We started breaking camp at sunrise. The fog was thick and wet. Within an hour we were ready to head back to civilization. Ready to begin the trip out, the sun broke through and was easily seen as it rose above a nearby ridge opposite us across the Rio Tocache. In the mist shrouded distance a huge bird carved of stone became visible. It had been placed high on the ridge facing eastward. We crossed the river to investigate.
Kathy studied the strange markings for nearly a half hour before explaining to us what she thought they meant. In her opinion the markings directed us towards the lost city we had been searching for! Excitedly, we finished packing camp and loaded the burros. Without adaquate supplies, we decided to pushed onward. Our destination was to be found much higher, and much deeper into the distant Andean cloud forest.
Hours later it became cold and rainy. Our PahaQue Green Mountain and Tee-Pee tents we quickly set up. Our guides, mountain people who were used to this weather, rapidly constructed a framework of small saplings. To finish it off they covered their shelter with huge green banana and palm leaves, which we also used too cover the floor of their new shelter. After this we were informed they were leaving for awhile and should return before sundown. We were left to wait.
At about 3 in the afternoon we heard them shout as they returned. Our Q'uechua Indian guides us were all excited, whooping and hollering! They had killed a Sacha Huagra (Tapir). The beast was skinned and ready to cook in no time at all. Limes and oranges were sliced and held in place on the carcass with black palm thorns. Then the carcass was wrapped in banana leaves. A bamboo spit was prepared and the carcass slow cooked above the fire. The scent was wonderful. Remembering we still had our Bush Beans, an array of jungle goodies and seasonings, Kathy decided to make "Jungle Chili". The curious nativo's watched as we started another fire nearby and mixed our ingredients into a large pot. The pot Kathy had started, and the Sacha Huagra, cooked slowly throughout the night. Oh man, the aroma was unbelievable!
By the end of the next day we had thoroughly explored the mountainside we had camped on. The ancient site we had hoped to find was just a few hundred meters about our camp site! As we headed back to camp we encountered a brief burst of rain and now we were cold, wet and hungry from our jungle trek.
Kathy started some fresh jungle coffee as I checked the pot she had prepared. Following her advice, I added a little water and placed a few pieces of dry wood on the low fire. Lorenzo pointed to the second fire to let me know the Sacha Huagra had finished cooking. The banana leaves were carefully removed revealing a blackened carcuss. The flash of a long knife glinted as slabs were cut away for each of us. Fresh banana leaves were cut and made into our dinner plates. It was incredible.
After we had eaten all we could, Kathy and Lorenzo shredded the remaining meat. It was moist and tender. Lorenzo sampled a bit as shredded pieces were was added it to Kathy's simmering pot. He and the other men still had not quite figured out what she was making. They stood nearby laughing and talking to each other. Their huge smiles let us know they were excited to try whatever it was she had concocted! It smelled fantastic!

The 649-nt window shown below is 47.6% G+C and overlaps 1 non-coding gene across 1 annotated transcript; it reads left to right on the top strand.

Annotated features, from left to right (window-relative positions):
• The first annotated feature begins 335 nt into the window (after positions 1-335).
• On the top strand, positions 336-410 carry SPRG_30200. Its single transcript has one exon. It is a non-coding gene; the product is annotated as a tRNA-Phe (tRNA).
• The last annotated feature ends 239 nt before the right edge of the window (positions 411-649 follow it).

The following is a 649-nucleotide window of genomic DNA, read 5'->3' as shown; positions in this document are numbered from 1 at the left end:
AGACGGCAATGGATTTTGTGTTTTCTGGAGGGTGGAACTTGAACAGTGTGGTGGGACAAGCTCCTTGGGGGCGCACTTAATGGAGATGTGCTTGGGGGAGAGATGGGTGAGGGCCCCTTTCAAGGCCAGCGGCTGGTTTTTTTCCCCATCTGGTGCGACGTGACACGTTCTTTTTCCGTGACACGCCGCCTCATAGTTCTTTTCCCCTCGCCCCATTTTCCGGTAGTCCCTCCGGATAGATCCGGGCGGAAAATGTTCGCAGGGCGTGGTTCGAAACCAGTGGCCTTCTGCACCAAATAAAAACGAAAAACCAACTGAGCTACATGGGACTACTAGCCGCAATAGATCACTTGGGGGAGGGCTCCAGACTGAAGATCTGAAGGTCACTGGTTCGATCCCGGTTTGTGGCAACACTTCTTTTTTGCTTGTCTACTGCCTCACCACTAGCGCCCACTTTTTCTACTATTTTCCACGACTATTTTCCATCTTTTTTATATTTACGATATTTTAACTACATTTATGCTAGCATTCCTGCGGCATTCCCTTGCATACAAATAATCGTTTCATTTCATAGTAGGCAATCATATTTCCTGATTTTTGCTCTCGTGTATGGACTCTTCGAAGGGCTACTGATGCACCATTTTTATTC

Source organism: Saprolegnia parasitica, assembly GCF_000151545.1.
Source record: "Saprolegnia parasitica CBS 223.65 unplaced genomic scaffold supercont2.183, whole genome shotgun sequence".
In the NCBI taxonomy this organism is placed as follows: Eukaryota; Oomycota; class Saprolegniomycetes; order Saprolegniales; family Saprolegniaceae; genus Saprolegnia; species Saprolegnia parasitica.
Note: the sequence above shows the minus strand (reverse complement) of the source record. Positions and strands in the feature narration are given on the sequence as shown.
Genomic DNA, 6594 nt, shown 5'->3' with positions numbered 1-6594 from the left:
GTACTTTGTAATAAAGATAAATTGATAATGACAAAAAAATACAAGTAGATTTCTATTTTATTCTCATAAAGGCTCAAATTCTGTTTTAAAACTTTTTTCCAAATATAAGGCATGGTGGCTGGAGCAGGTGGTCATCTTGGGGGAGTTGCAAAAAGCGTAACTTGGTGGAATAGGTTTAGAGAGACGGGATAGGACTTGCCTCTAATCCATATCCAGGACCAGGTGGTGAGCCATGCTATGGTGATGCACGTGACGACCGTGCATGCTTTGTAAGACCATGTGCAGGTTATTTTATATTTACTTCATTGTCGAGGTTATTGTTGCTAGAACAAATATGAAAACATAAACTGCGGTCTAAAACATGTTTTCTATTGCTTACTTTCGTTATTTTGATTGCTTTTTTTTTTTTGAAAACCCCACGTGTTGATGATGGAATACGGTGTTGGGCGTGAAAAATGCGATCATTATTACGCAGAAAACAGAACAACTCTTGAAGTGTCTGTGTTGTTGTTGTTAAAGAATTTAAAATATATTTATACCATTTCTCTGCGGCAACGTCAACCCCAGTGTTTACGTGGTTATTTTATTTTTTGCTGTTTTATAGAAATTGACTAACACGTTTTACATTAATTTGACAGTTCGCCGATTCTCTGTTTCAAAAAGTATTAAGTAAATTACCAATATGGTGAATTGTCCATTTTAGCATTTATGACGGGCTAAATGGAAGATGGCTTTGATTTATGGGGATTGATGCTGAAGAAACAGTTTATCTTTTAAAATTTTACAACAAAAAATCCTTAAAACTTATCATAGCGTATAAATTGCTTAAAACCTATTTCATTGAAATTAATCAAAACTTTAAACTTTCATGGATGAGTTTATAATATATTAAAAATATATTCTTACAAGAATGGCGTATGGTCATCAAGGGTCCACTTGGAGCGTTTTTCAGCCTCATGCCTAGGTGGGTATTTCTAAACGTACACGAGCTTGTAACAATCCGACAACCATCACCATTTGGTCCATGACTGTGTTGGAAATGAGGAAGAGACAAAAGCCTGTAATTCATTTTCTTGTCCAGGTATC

We all feasted that night under the warm glow of torches lighting the walls of an ancient fortruss that had been all but forgotten by the rest of the world. Overhead, the sky had cleared revealing the brilliant stars of the southern sky. Everyone wasremained silent as the feast continued.
Here, upon an Andean mountainside and at the entrance to a fantastic ancient site, "Kathy's Lost City Chili" was born.
You won't find Sacha Huagra in your local market. You might instead try pork since it tastes similarly. Besides, the Sacha Huagra might be on an endangered list... I'm not really sure about that.
Lost City Chili Recipe
Start with a 5 pound pork butt roast
(or Sacha Huagra)
Cut into several 2 inch wide strips
Thinly slice 2 ripe Limes and one ripe Orange
Use a 10 inch pan or dish with a tightly covered lid
Cover bottom of pan with Orange and Lime slices
Add meat strips to pan
Place remainder of Orange and Lime slices across and in between the meat
Marinate 4 hours
Remove Orange and Lime slices
Drain the pan of all juices
Season meat with1.5 teaspoon of "Spike"
(Gaylord Hauser, salt free, all purpose, all natural seasoning)
Cover tightly and bake slowly at 200 degrees (F) for 8 ~ 10 hours
(Roast may look pink, but is safe as long as inside temperature reaches 165 degrees )
Begin Chili (Bush Bean) pot 2 hours before roast is complete
Using 12 whole tomatoes, core and blanche
(Blanche: Boil cored tomatoes in water for 1.5 minutes. Then, remove tomatoes from water and peel)
Place tomato chunks into bean pot, including the following items:
1 chopped sweet onion
1 chopped red bell pepper
1 chopped green bell pepper
4 stalks of scallion chopped finely
4 chopped hot yellow banana peppers
1/4 teaspoon crushed red pepper
1 teaspoon ground cumin
1 teaspoon flaked cilantro
1/4 teaspoon ground cayenne pepper
1/2 teaspoon chili powder
1.5 teaspoon salt
1/2 teaspoon black pepper
3 cans of Bush Black Beans (include the liquid)
2 cans of Bush Dark Red Beans (include the liquid)
Bring the pot to a boil, then simmer 2 hours
Remove pork from the oven and shred the meat into thin strips
Do not include juices from the meat
Add pork to bean pot. Cook 10 minutes on medium heat, then simmer for 1 hour
Serve with your favorite garnish's!
Dabbles of sour cream
Shredded sharp cheddar cheese
Sliced (hot) Ortega chili's
Frito's dipping chips
Eating off a Banana Leaf!